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Employment Blog

Walk-Off Home Run Beats Employer in the Bottom of the Ninth

Authored by Kevin J.T. Terry
Posted on June 20, 2013
Filed under Employment

All sports fans know that in baseball, it is a critical advantage to be the home team. This is because the home team bats last in the ninth inning and has the last crack at hitting the game winning home run. A recent case in New York (Allen v. Chanel, Inc.) illustrated why it is just as important to for an employer to be the "home" team when dealing with separation agreements and the signing of a release of claims. For those that are confused, let me explain.

A samples coordinator for Chanel's fashion division alleged that she was wrongfully terminated after reporting multiple instances of discrimination. At the time of her discharge, Chanel presented to her a "Separation and Release Agreement" that included a "General Release of Claims" that stated the employee released her claims against the company "including, but not limited to, claims of discrimination and harassment" among others. Chanel management, in the top of the ninth inning, signed the document and sent it to the employee, like a fastball down the heart of the plate, for her signature.

Five months later, the Chanel employee brought her discrimination claim. Chanel moved to dismiss the claim and pointed to the "General Release of Claims" for support. The court found for the employee and stated she "manifested an intent to preserve her right to file a discrimination claim." How did she do that?!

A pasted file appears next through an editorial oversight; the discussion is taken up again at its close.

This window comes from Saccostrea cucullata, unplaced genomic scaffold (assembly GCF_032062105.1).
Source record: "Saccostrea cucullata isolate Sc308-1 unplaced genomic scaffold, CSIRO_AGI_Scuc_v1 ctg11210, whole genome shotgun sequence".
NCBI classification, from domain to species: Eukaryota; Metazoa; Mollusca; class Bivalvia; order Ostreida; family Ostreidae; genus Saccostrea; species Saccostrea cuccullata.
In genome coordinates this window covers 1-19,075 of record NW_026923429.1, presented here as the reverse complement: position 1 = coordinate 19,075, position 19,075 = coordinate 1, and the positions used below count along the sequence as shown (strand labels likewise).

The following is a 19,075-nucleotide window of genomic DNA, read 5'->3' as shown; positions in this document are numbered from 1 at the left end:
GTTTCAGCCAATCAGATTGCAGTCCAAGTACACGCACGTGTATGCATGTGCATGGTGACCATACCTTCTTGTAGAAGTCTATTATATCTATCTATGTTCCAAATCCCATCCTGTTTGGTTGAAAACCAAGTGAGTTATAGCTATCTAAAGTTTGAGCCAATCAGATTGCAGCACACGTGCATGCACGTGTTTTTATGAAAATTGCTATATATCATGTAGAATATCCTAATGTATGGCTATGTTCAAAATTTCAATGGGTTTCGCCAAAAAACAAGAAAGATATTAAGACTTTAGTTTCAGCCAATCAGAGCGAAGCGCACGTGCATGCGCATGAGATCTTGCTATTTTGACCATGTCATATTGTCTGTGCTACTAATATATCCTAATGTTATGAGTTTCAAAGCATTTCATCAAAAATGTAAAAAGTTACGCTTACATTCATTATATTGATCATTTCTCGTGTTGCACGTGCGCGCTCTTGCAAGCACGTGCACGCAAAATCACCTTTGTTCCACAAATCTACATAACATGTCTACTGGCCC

After Chanel management released their pitch, the employee had the last crack at the document. The employee signed the pre-signed agreement that Chanel sent, but not until after she re-typed the page with the general lease of claims. She used the same font, margins, and style, but changed the first two letters of the word "including" to read "excluding." The release now excluded claims of discrimination and harassment. The employee, and the home team, wins in the bottom of the ninth!

This story, and poor attempt at an analogy, can serve as a reminder to employers. Never pre-sign a Separation Agreement. Retain control of the document so that there is no dispute about what the parties are agreeing to. When you have the chance, always choose to bat last in these types of disputes.